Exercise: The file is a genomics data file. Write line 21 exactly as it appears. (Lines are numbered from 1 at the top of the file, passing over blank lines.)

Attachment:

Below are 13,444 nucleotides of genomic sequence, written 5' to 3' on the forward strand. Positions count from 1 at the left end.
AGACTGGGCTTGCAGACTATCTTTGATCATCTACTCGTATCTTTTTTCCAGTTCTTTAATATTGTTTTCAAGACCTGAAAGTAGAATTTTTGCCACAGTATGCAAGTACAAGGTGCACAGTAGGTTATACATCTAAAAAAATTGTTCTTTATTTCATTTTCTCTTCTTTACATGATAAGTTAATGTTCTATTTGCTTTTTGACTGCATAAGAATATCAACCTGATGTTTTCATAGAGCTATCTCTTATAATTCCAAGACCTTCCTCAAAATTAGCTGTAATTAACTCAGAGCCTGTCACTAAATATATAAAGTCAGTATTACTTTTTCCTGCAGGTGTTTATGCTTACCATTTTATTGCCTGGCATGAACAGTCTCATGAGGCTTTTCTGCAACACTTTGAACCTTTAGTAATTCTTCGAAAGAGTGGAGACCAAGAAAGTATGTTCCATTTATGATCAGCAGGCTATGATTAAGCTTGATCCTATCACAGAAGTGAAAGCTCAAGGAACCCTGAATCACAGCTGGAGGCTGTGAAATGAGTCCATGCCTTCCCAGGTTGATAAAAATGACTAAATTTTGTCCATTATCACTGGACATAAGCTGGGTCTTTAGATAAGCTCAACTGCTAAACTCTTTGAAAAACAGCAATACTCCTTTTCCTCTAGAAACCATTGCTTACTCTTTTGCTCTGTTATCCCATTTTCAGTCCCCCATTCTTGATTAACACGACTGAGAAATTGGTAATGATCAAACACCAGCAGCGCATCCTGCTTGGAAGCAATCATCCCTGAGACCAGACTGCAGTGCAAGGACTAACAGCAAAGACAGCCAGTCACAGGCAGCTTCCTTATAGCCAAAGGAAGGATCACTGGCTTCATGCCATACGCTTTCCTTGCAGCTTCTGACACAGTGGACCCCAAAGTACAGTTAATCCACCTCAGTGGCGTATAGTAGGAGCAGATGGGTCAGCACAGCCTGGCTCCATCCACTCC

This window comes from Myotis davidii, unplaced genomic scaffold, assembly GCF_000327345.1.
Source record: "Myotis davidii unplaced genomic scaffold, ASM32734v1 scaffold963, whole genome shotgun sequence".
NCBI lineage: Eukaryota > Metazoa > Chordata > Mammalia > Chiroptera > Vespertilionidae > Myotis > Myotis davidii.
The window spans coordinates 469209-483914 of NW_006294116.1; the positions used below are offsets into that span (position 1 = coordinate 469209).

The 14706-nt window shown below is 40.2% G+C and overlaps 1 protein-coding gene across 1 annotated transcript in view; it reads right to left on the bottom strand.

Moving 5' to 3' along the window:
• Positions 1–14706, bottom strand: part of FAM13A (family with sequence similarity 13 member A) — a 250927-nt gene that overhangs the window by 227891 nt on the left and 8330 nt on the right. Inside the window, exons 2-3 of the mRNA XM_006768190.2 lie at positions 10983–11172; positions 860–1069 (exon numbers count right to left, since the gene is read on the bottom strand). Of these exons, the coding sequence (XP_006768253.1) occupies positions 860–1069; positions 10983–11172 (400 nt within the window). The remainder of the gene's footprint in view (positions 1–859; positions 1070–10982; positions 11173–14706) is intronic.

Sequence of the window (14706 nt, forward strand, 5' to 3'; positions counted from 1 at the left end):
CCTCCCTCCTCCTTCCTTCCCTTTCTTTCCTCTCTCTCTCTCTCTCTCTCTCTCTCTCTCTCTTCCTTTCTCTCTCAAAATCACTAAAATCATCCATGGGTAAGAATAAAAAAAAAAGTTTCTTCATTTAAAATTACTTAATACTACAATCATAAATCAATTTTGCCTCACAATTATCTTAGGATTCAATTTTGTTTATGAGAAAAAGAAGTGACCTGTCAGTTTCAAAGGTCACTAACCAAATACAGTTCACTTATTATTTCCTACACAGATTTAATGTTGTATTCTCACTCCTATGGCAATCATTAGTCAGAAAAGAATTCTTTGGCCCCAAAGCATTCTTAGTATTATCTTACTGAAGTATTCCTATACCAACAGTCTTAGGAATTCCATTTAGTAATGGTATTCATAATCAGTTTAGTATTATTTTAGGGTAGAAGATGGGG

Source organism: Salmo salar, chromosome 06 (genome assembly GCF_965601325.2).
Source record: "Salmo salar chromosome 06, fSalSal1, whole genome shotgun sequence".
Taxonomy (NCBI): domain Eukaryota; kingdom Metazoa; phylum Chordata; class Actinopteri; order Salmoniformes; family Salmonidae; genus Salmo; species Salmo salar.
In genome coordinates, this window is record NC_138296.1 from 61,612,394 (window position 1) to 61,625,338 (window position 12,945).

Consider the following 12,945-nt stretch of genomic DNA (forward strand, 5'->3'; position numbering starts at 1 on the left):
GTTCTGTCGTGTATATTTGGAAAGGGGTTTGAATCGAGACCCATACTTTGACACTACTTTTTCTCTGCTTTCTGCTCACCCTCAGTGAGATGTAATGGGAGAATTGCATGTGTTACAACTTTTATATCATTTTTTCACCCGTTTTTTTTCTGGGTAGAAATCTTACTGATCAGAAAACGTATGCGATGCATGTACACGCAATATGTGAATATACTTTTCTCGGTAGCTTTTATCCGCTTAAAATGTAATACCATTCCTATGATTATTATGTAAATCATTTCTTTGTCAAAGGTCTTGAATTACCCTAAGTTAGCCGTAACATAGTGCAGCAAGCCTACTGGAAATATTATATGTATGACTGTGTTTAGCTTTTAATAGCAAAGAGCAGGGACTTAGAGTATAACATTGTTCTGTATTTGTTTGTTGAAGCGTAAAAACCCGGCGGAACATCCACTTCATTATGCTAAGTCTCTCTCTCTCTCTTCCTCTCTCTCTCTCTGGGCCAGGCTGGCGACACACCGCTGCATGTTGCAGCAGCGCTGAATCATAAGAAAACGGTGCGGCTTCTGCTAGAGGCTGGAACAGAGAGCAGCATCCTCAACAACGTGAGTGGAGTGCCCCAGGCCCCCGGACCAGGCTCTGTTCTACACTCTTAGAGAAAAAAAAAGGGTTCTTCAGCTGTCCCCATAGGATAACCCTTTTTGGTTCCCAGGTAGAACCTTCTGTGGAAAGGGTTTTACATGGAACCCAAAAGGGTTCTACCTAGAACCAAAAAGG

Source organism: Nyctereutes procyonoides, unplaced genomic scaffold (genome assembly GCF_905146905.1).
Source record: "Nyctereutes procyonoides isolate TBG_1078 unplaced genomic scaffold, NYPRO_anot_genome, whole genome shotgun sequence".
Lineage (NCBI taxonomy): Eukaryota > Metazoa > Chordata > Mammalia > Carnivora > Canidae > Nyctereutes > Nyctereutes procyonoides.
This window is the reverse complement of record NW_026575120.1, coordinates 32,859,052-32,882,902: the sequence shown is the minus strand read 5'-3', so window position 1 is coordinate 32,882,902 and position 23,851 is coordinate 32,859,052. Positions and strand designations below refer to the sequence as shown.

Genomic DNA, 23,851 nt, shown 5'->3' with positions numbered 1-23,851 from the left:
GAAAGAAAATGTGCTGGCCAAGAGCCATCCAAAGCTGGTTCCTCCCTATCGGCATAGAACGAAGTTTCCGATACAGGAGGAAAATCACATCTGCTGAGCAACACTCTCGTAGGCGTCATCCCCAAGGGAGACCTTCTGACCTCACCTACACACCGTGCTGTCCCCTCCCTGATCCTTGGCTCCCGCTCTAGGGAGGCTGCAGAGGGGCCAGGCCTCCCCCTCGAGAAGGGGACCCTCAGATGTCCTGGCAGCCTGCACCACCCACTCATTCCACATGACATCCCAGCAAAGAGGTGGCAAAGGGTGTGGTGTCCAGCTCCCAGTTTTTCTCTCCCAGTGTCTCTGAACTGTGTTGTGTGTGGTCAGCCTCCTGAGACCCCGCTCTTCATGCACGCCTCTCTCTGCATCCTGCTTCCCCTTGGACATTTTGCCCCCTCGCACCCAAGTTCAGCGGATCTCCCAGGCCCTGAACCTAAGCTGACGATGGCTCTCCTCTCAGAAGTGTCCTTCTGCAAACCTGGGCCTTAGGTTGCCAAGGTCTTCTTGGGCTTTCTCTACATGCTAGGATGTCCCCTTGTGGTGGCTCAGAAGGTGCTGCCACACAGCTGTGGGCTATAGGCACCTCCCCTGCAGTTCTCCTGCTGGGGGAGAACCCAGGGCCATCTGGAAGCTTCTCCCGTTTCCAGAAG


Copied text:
This window is the reverse complement of record NW_026575120.1, coordinates 32,859,052-32,882,902: the sequence shown is the minus strand read 5'-3', so window position 1 is coordinate 32,882,902 and position 23,851 is coordinate 32,859,052. Positions and strand designations below refer to the sequence as shown.